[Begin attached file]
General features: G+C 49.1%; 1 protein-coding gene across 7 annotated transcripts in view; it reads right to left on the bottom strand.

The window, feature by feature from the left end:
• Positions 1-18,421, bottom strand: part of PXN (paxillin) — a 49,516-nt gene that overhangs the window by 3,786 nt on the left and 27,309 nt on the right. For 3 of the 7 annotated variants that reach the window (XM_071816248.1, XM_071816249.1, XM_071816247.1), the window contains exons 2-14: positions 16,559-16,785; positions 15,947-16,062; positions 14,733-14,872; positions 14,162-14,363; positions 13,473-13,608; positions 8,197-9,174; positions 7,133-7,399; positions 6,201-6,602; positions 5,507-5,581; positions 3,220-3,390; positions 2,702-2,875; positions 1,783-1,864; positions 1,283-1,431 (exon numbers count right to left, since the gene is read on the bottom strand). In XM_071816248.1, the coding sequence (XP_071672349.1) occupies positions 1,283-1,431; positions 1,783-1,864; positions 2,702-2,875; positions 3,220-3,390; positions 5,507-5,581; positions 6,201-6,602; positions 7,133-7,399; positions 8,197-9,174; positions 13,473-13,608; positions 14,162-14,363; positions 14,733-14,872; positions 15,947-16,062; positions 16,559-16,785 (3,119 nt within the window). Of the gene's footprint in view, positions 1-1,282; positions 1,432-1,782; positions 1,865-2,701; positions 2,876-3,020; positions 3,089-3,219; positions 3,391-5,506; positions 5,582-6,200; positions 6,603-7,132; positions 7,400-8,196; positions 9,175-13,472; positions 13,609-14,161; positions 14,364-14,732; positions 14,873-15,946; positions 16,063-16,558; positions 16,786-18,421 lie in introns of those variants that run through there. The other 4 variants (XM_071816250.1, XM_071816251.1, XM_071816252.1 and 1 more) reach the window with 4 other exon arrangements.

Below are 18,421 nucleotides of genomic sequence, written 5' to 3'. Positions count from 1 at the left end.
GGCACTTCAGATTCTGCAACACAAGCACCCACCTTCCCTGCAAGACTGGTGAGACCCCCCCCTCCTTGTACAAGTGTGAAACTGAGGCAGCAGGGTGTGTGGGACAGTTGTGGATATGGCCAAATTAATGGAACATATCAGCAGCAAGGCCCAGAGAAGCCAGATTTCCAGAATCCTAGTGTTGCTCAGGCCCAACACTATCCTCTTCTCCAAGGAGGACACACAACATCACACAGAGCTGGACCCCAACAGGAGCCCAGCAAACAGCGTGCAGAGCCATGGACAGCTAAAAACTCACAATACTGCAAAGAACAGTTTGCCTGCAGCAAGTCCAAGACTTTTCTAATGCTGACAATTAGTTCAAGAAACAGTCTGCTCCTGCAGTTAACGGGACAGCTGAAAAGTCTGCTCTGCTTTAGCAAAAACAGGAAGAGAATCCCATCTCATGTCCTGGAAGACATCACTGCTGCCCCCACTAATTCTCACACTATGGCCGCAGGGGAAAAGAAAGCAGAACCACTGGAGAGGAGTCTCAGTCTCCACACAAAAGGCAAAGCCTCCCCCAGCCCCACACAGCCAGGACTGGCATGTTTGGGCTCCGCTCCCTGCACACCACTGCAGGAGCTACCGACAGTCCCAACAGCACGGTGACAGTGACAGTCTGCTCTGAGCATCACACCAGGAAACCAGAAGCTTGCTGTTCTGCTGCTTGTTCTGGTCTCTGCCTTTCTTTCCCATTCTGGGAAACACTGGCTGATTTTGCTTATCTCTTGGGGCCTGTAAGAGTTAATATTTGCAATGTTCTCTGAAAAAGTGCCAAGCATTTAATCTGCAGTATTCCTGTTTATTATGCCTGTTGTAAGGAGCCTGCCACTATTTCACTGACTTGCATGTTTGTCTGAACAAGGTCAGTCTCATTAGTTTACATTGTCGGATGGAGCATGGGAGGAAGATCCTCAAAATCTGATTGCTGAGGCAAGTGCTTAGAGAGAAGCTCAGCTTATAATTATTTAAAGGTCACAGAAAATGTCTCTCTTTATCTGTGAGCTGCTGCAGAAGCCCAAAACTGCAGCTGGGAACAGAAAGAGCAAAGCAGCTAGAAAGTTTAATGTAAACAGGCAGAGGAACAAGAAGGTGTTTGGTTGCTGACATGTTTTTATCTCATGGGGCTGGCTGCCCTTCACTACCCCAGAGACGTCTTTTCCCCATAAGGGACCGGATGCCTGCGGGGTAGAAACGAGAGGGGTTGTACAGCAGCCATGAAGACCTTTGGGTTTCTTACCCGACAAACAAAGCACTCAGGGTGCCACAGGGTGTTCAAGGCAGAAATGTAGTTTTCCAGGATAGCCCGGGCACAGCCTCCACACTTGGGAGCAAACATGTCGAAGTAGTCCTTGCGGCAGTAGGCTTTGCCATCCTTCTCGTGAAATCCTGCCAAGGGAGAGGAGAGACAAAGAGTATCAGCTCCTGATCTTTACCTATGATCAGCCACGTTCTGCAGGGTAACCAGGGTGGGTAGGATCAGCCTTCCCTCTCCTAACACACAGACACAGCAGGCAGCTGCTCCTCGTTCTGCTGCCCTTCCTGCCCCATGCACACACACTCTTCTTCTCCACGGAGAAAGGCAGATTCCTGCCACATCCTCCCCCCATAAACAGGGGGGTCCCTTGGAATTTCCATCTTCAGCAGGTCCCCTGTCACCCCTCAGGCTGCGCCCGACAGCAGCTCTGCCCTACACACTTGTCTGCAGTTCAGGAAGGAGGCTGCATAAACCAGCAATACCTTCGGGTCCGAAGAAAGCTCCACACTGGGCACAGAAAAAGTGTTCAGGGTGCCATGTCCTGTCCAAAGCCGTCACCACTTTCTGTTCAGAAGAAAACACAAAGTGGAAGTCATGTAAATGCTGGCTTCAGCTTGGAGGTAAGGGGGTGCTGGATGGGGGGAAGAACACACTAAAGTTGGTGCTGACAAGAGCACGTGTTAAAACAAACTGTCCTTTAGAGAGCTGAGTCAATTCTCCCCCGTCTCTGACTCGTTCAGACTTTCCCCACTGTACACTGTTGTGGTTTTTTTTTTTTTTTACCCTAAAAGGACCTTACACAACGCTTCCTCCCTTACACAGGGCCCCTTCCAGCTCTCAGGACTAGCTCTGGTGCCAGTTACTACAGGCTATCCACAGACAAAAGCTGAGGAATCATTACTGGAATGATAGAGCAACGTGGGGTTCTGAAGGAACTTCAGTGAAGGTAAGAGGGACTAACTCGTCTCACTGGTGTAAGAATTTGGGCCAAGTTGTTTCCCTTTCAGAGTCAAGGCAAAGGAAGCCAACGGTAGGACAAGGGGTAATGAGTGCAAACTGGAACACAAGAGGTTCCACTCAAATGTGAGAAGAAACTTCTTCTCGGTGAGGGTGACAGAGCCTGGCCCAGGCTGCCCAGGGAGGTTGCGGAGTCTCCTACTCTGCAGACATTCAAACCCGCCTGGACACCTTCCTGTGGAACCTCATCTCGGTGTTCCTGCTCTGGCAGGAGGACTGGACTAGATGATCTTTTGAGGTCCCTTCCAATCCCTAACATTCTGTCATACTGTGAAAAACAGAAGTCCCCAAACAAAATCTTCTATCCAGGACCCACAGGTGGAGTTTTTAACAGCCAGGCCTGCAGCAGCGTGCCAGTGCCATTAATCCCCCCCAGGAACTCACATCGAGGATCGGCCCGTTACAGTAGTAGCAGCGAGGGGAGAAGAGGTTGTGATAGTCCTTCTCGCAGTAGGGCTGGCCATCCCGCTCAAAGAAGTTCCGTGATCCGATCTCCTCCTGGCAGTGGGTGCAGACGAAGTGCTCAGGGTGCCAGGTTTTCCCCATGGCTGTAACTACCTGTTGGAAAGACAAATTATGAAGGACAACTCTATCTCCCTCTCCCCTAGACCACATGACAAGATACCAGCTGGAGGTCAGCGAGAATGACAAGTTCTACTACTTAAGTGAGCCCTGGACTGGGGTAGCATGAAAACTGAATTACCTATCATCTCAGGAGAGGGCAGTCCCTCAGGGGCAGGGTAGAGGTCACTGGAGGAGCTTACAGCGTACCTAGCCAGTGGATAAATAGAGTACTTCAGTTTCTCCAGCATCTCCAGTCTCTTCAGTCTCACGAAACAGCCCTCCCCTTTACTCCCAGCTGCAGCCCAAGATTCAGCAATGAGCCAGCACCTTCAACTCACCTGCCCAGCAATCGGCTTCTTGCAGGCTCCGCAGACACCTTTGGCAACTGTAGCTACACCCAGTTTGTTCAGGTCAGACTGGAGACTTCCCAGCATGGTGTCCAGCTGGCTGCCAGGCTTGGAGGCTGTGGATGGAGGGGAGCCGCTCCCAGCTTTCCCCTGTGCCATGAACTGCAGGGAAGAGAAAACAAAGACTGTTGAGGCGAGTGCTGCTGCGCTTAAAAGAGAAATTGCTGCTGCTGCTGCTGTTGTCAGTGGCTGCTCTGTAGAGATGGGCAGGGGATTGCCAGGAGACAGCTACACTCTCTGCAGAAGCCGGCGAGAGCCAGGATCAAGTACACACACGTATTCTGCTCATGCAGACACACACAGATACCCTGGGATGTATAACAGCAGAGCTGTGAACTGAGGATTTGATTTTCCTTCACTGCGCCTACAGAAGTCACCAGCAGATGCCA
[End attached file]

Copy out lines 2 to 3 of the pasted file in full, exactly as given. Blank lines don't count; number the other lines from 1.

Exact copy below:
The window, feature by feature from the left end:
• Positions 1-18,421, bottom strand: part of PXN (paxillin) — a 49,516-nt gene that overhangs the window by 3,786 nt on the left and 27,309 nt on the right. For 3 of the 7 annotated variants that reach the window (XM_071816248.1, XM_071816249.1, XM_071816247.1), the window contains exons 2-14: positions 16,559-16,785; positions 15,947-16,062; positions 14,733-14,872; positions 14,162-14,363; positions 13,473-13,608; positions 8,197-9,174; positions 7,133-7,399; positions 6,201-6,602; positions 5,507-5,581; positions 3,220-3,390; positions 2,702-2,875; positions 1,783-1,864; positions 1,283-1,431 (exon numbers count right to left, since the gene is read on the bottom strand). In XM_071816248.1, the coding sequence (XP_071672349.1) occupies positions 1,283-1,431; positions 1,783-1,864; positions 2,702-2,875; positions 3,220-3,390; positions 5,507-5,581; positions 6,201-6,602; positions 7,133-7,399; positions 8,197-9,174; positions 13,473-13,608; positions 14,162-14,363; positions 14,733-14,872; positions 15,947-16,062; positions 16,559-16,785 (3,119 nt within the window). Of the gene's footprint in view, positions 1-1,282; positions 1,432-1,782; positions 1,865-2,701; positions 2,876-3,020; positions 3,089-3,219; positions 3,391-5,506; positions 5,582-6,200; positions 6,603-7,132; positions 7,400-8,196; positions 9,175-13,472; positions 13,609-14,161; positions 14,364-14,732; positions 14,873-15,946; positions 16,063-16,558; positions 16,786-18,421 lie in introns of those variants that run through there. The other 4 variants (XM_071816250.1, XM_071816251.1, XM_071816252.1 and 1 more) reach the window with 4 other exon arrangements.